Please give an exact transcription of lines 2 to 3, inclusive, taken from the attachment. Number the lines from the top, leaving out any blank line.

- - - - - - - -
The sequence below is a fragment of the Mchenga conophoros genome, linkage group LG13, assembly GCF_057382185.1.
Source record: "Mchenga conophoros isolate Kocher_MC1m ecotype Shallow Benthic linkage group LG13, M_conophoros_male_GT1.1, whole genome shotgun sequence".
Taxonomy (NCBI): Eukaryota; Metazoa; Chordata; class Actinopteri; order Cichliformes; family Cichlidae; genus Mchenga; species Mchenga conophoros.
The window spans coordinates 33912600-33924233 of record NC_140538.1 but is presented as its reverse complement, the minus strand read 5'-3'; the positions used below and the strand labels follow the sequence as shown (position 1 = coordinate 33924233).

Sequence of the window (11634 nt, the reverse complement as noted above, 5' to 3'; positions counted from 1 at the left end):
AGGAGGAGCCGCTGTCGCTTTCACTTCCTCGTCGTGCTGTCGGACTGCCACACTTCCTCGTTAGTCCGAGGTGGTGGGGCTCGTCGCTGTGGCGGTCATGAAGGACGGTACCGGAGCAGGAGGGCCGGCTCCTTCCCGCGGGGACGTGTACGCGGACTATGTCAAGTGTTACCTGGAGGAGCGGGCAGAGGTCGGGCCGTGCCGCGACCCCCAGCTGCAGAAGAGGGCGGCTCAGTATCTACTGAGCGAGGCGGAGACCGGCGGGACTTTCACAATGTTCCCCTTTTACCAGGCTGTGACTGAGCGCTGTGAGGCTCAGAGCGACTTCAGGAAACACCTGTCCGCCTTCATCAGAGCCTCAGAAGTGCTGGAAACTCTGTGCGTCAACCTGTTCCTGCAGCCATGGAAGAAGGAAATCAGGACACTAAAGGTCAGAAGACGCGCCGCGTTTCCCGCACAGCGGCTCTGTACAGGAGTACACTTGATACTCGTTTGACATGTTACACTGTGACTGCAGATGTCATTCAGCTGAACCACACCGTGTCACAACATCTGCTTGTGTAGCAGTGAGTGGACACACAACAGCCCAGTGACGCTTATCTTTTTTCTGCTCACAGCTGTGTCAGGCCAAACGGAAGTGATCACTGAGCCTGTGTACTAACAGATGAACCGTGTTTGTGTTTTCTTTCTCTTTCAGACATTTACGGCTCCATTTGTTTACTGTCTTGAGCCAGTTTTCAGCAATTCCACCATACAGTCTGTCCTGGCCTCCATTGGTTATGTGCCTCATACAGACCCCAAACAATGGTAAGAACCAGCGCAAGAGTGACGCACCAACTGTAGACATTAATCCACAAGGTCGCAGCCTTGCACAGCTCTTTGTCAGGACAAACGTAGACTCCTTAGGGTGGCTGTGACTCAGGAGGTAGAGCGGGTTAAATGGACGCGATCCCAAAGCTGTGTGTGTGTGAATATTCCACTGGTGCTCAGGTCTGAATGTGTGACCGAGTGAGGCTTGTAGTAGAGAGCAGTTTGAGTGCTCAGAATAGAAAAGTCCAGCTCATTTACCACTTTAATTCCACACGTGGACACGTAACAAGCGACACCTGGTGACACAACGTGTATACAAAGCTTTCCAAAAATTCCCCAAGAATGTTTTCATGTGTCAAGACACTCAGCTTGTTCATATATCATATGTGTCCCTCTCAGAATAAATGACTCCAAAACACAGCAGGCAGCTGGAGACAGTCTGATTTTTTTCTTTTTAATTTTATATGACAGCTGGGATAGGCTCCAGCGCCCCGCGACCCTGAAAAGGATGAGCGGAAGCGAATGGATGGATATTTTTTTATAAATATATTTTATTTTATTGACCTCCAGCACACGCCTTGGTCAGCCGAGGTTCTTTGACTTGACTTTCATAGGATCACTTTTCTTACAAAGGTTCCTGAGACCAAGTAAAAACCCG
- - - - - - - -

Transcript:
Source record: "Mchenga conophoros isolate Kocher_MC1m ecotype Shallow Benthic linkage group LG13, M_conophoros_male_GT1.1, whole genome shotgun sequence".
Taxonomy (NCBI): Eukaryota; Metazoa; Chordata; class Actinopteri; order Cichliformes; family Cichlidae; genus Mchenga; species Mchenga conophoros.